We set up two equations:

2k + 4r = 16

3k + r = 9

Then we can use either substitution or elimination to solve. (Try it out yourself; answer* below).

On the GMAT, you’ll be using the “2 equations à 2 variables” rule to solve for a lot of word problems like the one above, especially in Problem Solving. Be careful, though! On the GMAT this rule doesn’t always apply, especially in Data Sufficiency. Here are some sneaky exceptions to the rule…

2 Equations aren’t always 2 equations
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Tackling Max/Min Statistics on the GMAT (part 3)

Welcome to our third and final installment dedicated to those pesky maximize / minimize quant problems. If you haven’t yet reviewed the earlier installments, start with part 1 and work your way back up to this post.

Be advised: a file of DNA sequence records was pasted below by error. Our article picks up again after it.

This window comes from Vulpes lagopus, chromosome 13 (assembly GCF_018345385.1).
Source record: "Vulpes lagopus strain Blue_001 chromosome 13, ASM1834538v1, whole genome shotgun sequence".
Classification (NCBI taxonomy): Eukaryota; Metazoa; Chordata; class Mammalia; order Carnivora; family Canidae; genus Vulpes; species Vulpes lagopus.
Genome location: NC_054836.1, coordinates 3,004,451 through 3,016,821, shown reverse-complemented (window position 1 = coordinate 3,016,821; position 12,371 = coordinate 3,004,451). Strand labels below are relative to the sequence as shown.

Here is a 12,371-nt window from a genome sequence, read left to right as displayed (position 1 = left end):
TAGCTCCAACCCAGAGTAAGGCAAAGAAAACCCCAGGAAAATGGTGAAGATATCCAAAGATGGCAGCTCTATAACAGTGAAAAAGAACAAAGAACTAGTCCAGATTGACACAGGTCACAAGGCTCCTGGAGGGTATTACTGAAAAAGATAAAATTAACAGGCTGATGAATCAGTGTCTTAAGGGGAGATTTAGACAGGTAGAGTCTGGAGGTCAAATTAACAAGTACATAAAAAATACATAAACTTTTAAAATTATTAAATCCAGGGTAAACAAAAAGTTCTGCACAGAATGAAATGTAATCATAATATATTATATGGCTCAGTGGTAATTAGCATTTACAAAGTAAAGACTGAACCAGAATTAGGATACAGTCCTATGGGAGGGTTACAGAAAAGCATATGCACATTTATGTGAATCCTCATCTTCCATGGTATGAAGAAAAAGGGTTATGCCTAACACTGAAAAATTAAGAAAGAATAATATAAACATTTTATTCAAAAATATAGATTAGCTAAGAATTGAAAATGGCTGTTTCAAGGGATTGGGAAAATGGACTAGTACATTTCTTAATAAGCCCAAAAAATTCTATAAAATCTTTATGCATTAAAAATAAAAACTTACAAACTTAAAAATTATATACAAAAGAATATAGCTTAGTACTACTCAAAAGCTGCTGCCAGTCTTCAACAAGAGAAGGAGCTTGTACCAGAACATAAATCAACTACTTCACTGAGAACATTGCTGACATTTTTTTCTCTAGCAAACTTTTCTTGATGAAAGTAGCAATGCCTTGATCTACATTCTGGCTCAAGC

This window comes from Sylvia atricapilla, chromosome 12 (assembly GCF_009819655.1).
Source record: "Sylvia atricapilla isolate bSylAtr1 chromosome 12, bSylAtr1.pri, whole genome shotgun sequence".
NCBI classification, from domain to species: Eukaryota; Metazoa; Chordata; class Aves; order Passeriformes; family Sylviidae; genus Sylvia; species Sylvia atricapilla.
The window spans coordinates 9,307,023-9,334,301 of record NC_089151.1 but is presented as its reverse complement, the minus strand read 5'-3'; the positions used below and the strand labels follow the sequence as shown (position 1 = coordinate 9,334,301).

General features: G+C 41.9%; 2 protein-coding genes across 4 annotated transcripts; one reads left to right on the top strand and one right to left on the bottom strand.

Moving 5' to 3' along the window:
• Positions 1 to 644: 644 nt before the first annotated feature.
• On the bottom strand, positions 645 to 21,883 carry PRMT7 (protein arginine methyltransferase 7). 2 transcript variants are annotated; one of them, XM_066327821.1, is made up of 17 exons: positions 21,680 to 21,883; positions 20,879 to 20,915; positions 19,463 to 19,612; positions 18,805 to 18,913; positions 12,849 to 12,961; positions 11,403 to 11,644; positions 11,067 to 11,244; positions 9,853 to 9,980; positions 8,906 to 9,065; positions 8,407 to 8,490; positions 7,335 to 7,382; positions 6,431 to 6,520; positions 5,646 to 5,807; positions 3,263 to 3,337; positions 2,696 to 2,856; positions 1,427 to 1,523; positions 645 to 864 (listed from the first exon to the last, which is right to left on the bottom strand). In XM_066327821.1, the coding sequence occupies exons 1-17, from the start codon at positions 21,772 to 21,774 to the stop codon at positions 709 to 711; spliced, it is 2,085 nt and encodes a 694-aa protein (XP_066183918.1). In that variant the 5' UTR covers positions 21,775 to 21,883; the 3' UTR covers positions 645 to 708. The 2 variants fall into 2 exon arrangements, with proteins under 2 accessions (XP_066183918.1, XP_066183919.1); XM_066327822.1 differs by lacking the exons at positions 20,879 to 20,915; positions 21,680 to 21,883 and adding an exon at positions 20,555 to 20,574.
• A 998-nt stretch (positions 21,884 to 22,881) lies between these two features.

I’d originally intended to do just a two-part series, but I found another GMATPrep® problem (from the free tests) covering this topic, so here you go:

“A set of 15 different integers has a median of 25 and a range of 25. What is the greatest possible integer that could be in this set?

“(A) 32

“(B) 37

“(C) 40

“(D) 43

“(E) 50”

Here’s the general process for answering quant questions—a process designed to make sure that you understand what’s going on and come up with the best plan before you dive in and solve:

Fifteen integers…that’s a little annoying because I don’t literally want to draw 15 blanks for 15 numbers. How can I shortcut this while still making sure that I’m not missing anything or causing myself to make a careless mistake?

Hmm. I could just work backwards: start from the answers and see what works. In this case, I’d want to start with answer (E), 50, since the problem asks for the greatest possible integer.